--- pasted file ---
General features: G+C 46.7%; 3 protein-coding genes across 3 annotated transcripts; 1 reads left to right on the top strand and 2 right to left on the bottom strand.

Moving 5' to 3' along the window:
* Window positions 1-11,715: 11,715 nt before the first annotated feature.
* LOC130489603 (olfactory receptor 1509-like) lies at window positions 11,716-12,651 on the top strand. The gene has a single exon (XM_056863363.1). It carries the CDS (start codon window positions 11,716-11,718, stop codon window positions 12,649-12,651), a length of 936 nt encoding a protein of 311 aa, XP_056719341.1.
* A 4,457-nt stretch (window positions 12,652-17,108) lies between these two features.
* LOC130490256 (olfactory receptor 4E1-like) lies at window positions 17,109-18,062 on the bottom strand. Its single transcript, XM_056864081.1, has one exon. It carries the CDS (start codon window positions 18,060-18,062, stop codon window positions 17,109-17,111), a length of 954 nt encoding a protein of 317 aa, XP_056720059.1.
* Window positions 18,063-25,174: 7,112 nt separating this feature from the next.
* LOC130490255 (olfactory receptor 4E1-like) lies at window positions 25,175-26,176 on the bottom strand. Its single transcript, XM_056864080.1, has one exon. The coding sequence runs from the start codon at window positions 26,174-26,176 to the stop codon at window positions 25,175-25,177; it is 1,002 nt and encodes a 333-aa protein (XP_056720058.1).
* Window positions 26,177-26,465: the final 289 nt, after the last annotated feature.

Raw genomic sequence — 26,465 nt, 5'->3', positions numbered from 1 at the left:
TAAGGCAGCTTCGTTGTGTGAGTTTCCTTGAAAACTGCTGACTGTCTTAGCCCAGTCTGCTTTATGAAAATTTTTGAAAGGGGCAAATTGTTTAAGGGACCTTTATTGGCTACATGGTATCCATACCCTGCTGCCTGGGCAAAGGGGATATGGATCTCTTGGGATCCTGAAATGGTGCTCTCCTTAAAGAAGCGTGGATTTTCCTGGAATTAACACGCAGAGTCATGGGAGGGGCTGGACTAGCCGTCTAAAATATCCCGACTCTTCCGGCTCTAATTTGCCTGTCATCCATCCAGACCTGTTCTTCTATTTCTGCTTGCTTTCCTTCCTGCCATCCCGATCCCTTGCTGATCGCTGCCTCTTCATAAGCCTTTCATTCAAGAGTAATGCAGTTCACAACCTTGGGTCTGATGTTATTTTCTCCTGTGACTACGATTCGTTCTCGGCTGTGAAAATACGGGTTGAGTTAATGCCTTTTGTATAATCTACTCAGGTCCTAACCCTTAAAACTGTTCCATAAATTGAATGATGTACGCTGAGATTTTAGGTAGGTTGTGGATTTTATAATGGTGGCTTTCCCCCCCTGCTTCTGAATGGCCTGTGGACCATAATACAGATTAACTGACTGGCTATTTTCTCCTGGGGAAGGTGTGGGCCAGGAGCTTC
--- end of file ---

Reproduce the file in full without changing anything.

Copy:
General features: G+C 46.7%; 3 protein-coding genes across 3 annotated transcripts; 1 reads left to right on the top strand and 2 right to left on the bottom strand.

Moving 5' to 3' along the window:
* Window positions 1-11,715: 11,715 nt before the first annotated feature.
* LOC130489603 (olfactory receptor 1509-like) lies at window positions 11,716-12,651 on the top strand. The gene has a single exon (XM_056863363.1). It carries the CDS (start codon window positions 11,716-11,718, stop codon window positions 12,649-12,651), a length of 936 nt encoding a protein of 311 aa, XP_056719341.1.
* A 4,457-nt stretch (window positions 12,652-17,108) lies between these two features.
* LOC130490256 (olfactory receptor 4E1-like) lies at window positions 17,109-18,062 on the bottom strand. Its single transcript, XM_056864081.1, has one exon. It carries the CDS (start codon window positions 18,060-18,062, stop codon window positions 17,109-17,111), a length of 954 nt encoding a protein of 317 aa, XP_056720059.1.
* Window positions 18,063-25,174: 7,112 nt separating this feature from the next.
* LOC130490255 (olfactory receptor 4E1-like) lies at window positions 25,175-26,176 on the bottom strand. Its single transcript, XM_056864080.1, has one exon. The coding sequence runs from the start codon at window positions 26,174-26,176 to the stop codon at window positions 25,175-25,177; it is 1,002 nt and encodes a 333-aa protein (XP_056720058.1).
* Window positions 26,177-26,465: the final 289 nt, after the last annotated feature.

Raw genomic sequence — 26,465 nt, 5'->3', positions numbered from 1 at the left:
TAAGGCAGCTTCGTTGTGTGAGTTTCCTTGAAAACTGCTGACTGTCTTAGCCCAGTCTGCTTTATGAAAATTTTTGAAAGGGGCAAATTGTTTAAGGGACCTTTATTGGCTACATGGTATCCATACCCTGCTGCCTGGGCAAAGGGGATATGGATCTCTTGGGATCCTGAAATGGTGCTCTCCTTAAAGAAGCGTGGATTTTCCTGGAATTAACACGCAGAGTCATGGGAGGGGCTGGACTAGCCGTCTAAAATATCCCGACTCTTCCGGCTCTAATTTGCCTGTCATCCATCCAGACCTGTTCTTCTATTTCTGCTTGCTTTCCTTCCTGCCATCCCGATCCCTTGCTGATCGCTGCCTCTTCATAAGCCTTTCATTCAAGAGTAATGCAGTTCACAACCTTGGGTCTGATGTTATTTTCTCCTGTGACTACGATTCGTTCTCGGCTGTGAAAATACGGGTTGAGTTAATGCCTTTTGTATAATCTACTCAGGTCCTAACCCTTAAAACTGTTCCATAAATTGAATGATGTACGCTGAGATTTTAGGTAGGTTGTGGATTTTATAATGGTGGCTTTCCCCCCCTGCTTCTGAATGGCCTGTGGACCATAATACAGATTAACTGACTGGCTATTTTCTCCTGGGGAAGGTGTGGGCCAGGAGCTTC